The short answer, she learned after talking to and collecting data from students at seven geographically diverse U.S. colleges—public and private, Catholic and evangelical—was yes.

Freitas writes: “Many college students seem to encounter religion and sex as if they are two powerful and jealous gods. When they interact, as they do among evangelicals, it is a battle to the death. Either religion wins, and sex withers away (until marriage, theoretically), or sex wins, and faith founders. The alternative, evident among students at Catholic, nonreligious private, and public schools, is for these two gods to remain isolated from one another, warriors in entirely separate realms. Both options leave students in the lurch, consumed in many cases with anxiety about sex and, in some, about the state of their souls.”

Readers, meanwhile, have options, thanks to Freitas. She concludes her work with "A Practical Guide to Sex and the Soul," which includes 15 sex and spirituality questions to ask on a college tour.

The Gift of Years: Growing Older Gracefully by Joan Chittister (BlueBridge, $19.95)

Internationally renowned writer Joan Chittister intends her series of essays about growing older to reach a broad audience: Those on the brink of “old age,” those concerned about aging parents and those who don’t feel old but are “older than they ever thought they could possibly become.”

It is, in short, for everyone.

In essays brief enough to consume with a cup of coffee, Chittister addresses matters of possibility and adjustment, learning and letting go, dreams and limitations.

She begins with a reflection about regret, calling it “the sand trap of the soul.”

Still, she notes: “The blessing of regret is clear—it brings us, if we are willing to face it head on, to the point of being present to this new time of life in an entirely new way. It urges us on to continue becoming.”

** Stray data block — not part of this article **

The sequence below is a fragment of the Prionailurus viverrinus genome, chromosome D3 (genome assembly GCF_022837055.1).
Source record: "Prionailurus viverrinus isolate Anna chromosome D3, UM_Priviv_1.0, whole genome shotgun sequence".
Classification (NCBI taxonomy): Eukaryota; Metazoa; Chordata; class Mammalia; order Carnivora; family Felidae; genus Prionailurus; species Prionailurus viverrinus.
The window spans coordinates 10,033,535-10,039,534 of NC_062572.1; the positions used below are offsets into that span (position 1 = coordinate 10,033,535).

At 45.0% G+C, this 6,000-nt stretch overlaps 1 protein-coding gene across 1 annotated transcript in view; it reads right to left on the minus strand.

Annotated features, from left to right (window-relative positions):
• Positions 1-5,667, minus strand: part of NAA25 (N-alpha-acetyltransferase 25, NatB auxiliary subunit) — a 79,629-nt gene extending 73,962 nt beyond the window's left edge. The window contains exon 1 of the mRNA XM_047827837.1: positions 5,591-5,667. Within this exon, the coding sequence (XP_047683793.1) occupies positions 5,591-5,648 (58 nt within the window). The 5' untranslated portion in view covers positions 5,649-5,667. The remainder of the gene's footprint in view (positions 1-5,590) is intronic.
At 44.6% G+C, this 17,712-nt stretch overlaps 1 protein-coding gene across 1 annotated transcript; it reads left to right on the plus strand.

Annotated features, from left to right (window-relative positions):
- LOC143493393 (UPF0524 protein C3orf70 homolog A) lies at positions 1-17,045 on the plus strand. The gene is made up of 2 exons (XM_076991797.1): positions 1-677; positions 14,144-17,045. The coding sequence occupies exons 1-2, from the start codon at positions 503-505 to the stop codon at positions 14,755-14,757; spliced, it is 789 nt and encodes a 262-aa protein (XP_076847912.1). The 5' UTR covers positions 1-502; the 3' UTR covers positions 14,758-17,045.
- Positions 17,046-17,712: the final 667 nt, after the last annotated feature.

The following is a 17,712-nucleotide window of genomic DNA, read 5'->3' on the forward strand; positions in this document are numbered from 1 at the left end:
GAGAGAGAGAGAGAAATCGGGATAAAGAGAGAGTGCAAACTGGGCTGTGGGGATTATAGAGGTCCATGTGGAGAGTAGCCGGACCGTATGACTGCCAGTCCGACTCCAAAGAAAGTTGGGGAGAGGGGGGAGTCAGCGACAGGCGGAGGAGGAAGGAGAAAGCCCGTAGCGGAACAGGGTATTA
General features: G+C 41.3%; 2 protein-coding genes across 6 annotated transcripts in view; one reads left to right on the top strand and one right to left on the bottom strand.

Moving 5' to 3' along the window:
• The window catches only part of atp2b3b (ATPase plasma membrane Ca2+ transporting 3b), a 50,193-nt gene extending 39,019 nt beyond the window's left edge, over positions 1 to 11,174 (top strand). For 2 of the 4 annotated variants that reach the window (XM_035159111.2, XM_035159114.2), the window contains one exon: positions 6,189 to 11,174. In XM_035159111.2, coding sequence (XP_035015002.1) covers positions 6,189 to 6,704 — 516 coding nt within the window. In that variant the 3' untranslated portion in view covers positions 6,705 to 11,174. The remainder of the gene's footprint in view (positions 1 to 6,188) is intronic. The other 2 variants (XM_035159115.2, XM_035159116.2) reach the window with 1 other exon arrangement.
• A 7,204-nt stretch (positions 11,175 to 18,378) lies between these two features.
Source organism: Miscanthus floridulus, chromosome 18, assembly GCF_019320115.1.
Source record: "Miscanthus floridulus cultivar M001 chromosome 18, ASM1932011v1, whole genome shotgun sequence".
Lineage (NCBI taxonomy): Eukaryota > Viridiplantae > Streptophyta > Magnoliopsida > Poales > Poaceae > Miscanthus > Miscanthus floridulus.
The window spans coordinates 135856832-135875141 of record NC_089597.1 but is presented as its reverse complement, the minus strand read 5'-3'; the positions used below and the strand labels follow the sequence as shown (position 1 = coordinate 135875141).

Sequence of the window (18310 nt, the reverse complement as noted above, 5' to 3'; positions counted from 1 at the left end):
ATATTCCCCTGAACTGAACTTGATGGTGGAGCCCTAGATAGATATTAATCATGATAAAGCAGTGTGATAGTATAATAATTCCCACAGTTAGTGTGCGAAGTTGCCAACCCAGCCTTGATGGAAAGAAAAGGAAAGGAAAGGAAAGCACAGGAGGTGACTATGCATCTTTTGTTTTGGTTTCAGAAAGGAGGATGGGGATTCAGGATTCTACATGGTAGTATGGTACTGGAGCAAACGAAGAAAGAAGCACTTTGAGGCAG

Flanders’ Book of Faith by Matt Groening (HarperCollins, $9.95)

Ned Flanders of The Simpsons answers kids’ questions about religion (“How do we know that everything in the Bible is true?” “Because God himself spoke these words and the 40 or so fellas who wrote the Bible then copied them down. Naturadiddly, when I say ‘copied,’ I am speaking in the biblical sense, not the Xeroxical sense”).

There are recipes from the Flanders’ cookbook too, including one for Devil’s food cake. But fear not. Flanders advises readers to procure a box of devil’s food cake mix and prepare it according to the package’s directions. Then: “Bring in a priest or pastor to exorcise the cake with holy water. Pray seven minutes for the cake, followed by the singing of a hymn.”

While the square tome remains focused on Springfield and its inhabitants, readers should not be surprised to see themselves—or someone they know—within its pages. The book offers a two-page spread of the 40 types of people you meet in church, including The Catnapper, The Hymn Hummer, The Wristwatch Watcher and The Happy Head Nodder.

America the Beautiful by Laura Hayden (Tyndale House Publishers, $13.99)

Before the story of presidential candidate Emily Benton begins, readers are reminded in fine print: “This novel is a work of fiction.” Still, failure to see any connection between fact and fiction is a bit of a challenge. The cover bears the book’s title, but more prominently, the image of a blonde woman with a stylized segment of the American flag in the background.

Before the first chapter ends, readers learn Benton is a divorcee who could be easily painted as “the good woman ridding herself of an unfaithful and feckless husband.”

As the campaign continues, issues of faith and questions of ethics circulate. At the book’s conclusion, the election is settled, but questions remain.

The next book in the series, Red, White and Blue, is set for release this fall.